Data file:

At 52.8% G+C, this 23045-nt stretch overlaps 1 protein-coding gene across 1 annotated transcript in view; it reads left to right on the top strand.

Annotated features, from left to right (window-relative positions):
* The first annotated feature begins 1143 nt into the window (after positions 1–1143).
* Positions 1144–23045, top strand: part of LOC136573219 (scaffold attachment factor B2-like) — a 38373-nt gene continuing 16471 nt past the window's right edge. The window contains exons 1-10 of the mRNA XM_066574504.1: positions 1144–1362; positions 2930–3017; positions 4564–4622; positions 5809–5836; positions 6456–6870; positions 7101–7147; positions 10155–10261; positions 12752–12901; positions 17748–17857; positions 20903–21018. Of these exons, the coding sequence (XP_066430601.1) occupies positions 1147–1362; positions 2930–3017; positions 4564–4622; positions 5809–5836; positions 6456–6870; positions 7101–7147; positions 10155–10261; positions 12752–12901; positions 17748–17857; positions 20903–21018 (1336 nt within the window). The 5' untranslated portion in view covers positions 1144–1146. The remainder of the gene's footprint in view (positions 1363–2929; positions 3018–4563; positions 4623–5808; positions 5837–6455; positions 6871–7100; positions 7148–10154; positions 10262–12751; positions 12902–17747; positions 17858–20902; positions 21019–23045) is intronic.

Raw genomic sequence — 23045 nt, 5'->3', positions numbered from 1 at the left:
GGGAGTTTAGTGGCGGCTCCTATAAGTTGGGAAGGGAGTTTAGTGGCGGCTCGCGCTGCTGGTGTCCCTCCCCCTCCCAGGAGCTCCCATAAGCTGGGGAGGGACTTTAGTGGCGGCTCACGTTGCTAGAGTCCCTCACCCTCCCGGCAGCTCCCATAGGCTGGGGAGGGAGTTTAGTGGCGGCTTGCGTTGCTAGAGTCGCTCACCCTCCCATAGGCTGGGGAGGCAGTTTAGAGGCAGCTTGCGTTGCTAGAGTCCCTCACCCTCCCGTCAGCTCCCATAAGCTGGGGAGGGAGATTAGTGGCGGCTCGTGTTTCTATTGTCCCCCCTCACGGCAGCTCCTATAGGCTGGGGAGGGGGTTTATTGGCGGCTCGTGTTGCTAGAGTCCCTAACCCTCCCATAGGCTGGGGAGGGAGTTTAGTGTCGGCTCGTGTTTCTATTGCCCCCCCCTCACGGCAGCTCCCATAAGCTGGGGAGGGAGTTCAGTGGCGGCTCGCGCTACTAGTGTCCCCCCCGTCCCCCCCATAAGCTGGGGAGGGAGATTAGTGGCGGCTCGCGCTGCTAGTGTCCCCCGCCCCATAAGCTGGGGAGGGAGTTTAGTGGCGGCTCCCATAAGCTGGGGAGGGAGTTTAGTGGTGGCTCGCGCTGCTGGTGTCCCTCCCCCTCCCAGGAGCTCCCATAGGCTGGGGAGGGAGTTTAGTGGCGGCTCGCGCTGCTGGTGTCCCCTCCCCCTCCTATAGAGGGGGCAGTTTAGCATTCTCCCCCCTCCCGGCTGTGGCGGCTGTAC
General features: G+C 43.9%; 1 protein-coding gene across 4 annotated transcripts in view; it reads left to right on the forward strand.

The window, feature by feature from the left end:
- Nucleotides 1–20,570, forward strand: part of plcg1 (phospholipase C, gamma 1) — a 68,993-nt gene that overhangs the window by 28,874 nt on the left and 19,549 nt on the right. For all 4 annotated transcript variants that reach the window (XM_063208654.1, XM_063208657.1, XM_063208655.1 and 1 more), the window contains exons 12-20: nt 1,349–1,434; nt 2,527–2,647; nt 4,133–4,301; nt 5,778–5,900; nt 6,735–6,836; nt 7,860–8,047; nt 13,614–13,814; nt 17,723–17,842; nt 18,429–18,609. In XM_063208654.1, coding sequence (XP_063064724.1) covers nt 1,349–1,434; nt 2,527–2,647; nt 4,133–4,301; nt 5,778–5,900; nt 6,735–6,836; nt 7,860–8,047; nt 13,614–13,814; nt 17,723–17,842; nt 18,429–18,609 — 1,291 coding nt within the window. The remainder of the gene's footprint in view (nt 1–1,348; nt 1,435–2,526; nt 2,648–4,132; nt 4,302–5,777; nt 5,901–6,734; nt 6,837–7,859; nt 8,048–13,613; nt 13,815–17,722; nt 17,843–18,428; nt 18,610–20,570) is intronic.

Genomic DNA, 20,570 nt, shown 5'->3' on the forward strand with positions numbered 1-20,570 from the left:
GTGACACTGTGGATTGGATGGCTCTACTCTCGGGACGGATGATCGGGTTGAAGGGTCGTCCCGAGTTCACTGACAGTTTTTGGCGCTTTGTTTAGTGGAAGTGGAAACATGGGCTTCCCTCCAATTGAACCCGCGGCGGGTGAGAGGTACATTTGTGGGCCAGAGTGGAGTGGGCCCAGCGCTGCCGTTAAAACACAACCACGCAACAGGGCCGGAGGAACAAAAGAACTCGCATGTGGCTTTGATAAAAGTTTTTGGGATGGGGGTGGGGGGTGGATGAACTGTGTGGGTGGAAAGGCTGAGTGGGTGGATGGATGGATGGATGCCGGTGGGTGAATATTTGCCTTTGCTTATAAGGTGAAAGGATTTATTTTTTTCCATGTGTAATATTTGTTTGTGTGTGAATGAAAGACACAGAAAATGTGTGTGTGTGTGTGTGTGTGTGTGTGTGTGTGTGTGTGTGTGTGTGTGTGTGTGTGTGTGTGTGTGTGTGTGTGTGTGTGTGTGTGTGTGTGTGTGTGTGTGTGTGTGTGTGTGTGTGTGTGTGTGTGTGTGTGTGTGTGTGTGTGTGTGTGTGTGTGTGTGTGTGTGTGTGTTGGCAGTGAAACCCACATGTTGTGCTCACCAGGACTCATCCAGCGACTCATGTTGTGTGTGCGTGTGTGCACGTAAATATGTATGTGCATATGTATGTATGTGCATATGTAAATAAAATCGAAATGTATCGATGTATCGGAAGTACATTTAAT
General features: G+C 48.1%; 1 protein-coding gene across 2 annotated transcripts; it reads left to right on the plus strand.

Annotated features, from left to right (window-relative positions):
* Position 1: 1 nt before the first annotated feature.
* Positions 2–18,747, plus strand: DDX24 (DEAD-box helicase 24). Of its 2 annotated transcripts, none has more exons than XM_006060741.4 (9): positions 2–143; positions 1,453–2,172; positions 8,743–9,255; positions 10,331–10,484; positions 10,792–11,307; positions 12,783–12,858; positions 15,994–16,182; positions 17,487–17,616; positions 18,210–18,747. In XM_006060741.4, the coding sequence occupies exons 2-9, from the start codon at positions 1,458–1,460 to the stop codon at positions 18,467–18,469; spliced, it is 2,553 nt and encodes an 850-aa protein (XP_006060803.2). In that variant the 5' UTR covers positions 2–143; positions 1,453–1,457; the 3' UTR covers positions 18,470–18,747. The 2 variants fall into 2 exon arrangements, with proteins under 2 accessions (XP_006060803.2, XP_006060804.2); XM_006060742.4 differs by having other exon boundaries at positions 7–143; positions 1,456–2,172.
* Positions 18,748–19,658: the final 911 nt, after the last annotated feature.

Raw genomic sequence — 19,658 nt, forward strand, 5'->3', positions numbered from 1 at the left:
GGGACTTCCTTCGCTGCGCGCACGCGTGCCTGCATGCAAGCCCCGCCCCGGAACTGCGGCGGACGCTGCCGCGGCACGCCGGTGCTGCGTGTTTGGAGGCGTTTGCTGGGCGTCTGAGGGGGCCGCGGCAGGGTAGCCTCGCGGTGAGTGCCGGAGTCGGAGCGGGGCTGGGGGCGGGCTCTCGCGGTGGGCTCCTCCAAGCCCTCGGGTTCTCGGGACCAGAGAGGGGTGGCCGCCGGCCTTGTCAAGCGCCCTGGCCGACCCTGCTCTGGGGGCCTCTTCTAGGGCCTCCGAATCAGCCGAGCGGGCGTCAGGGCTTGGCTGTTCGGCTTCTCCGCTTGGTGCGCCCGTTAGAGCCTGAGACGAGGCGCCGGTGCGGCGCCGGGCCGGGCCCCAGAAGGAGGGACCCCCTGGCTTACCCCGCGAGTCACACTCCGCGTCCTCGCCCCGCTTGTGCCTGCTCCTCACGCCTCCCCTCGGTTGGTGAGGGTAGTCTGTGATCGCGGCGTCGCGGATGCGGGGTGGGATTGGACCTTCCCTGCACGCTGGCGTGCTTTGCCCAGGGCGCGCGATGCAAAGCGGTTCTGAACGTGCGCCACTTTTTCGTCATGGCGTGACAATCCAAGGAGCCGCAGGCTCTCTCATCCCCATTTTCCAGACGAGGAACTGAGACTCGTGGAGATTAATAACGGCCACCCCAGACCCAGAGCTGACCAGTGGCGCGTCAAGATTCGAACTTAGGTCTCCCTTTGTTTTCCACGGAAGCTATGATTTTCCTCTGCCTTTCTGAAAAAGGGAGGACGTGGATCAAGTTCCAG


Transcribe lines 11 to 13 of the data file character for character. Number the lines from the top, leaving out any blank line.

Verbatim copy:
GTGACACTGTGGATTGGATGGCTCTACTCTCGGGACGGATGATCGGGTTGAAGGGTCGTCCCGAGTTCACTGACAGTTTTTGGCGCTTTGTTTAGTGGAAGTGGAAACATGGGCTTCCCTCCAATTGAACCCGCGGCGGGTGAGAGGTACATTTGTGGGCCAGAGTGGAGTGGGCCCAGCGCTGCCGTTAAAACACAACCACGCAACAGGGCCGGAGGAACAAAAGAACTCGCATGTGGCTTTGATAAAAGTTTTTGGGATGGGGGTGGGGGGTGGATGAACTGTGTGGGTGGAAAGGCTGAGTGGGTGGATGGATGGATGGATGCCGGTGGGTGAATATTTGCCTTTGCTTATAAGGTGAAAGGATTTATTTTTTTCCATGTGTAATATTTGTTTGTGTGTGAATGAAAGACACAGAAAATGTGTGTGTGTGTGTGTGTGTGTGTGTGTGTGTGTGTGTGTGTGTGTGTGTGTGTGTGTGTGTGTGTGTGTGTGTGTGTGTGTGTGTGTGTGTGTGTGTGTGTGTGTGTGTGTGTGTGTGTGTGTGTGTGTGTGTGTGTGTGTGTGTGTGTGTGTGTGTGTGTGTGTGTGTGTGTTGGCAGTGAAACCCACATGTTGTGCTCACCAGGACTCATCCAGCGACTCATGTTGTGTGTGCGTGTGTGCACGTAAATATGTATGTGCATATGTATGTATGTGCATATGTAAATAAAATCGAAATGTATCGATGTATCGGAAGTACATTTAAT
General features: G+C 48.1%; 1 protein-coding gene across 2 annotated transcripts; it reads left to right on the plus strand.

Annotated features, from left to right (window-relative positions):